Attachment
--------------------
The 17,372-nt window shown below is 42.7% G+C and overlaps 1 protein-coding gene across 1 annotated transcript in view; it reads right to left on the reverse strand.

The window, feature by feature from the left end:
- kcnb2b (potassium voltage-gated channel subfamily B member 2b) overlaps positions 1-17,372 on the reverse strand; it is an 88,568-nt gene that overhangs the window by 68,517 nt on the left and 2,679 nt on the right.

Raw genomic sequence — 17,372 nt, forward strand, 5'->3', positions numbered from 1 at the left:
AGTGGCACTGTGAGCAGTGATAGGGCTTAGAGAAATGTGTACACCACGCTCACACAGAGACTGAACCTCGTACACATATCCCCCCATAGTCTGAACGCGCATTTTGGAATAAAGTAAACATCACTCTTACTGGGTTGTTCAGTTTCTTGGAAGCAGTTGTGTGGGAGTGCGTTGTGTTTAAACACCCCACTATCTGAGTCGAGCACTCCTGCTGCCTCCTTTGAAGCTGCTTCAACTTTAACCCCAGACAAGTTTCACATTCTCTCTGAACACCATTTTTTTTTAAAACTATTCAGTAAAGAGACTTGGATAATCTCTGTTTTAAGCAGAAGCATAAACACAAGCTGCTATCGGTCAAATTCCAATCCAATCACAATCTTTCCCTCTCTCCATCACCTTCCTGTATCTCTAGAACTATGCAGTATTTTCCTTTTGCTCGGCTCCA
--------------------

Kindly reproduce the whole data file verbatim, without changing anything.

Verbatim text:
The 17,372-nt window shown below is 42.7% G+C and overlaps 1 protein-coding gene across 1 annotated transcript in view; it reads right to left on the reverse strand.

The window, feature by feature from the left end:
- kcnb2b (potassium voltage-gated channel subfamily B member 2b) overlaps positions 1-17,372 on the reverse strand; it is an 88,568-nt gene that overhangs the window by 68,517 nt on the left and 2,679 nt on the right.

Raw genomic sequence — 17,372 nt, forward strand, 5'->3', positions numbered from 1 at the left:
AGTGGCACTGTGAGCAGTGATAGGGCTTAGAGAAATGTGTACACCACGCTCACACAGAGACTGAACCTCGTACACATATCCCCCCATAGTCTGAACGCGCATTTTGGAATAAAGTAAACATCACTCTTACTGGGTTGTTCAGTTTCTTGGAAGCAGTTGTGTGGGAGTGCGTTGTGTTTAAACACCCCACTATCTGAGTCGAGCACTCCTGCTGCCTCCTTTGAAGCTGCTTCAACTTTAACCCCAGACAAGTTTCACATTCTCTCTGAACACCATTTTTTTTTAAAACTATTCAGTAAAGAGACTTGGATAATCTCTGTTTTAAGCAGAAGCATAAACACAAGCTGCTATCGGTCAAATTCCAATCCAATCACAATCTTTCCCTCTCTCCATCACCTTCCTGTATCTCTAGAACTATGCAGTATTTTCCTTTTGCTCGGCTCCA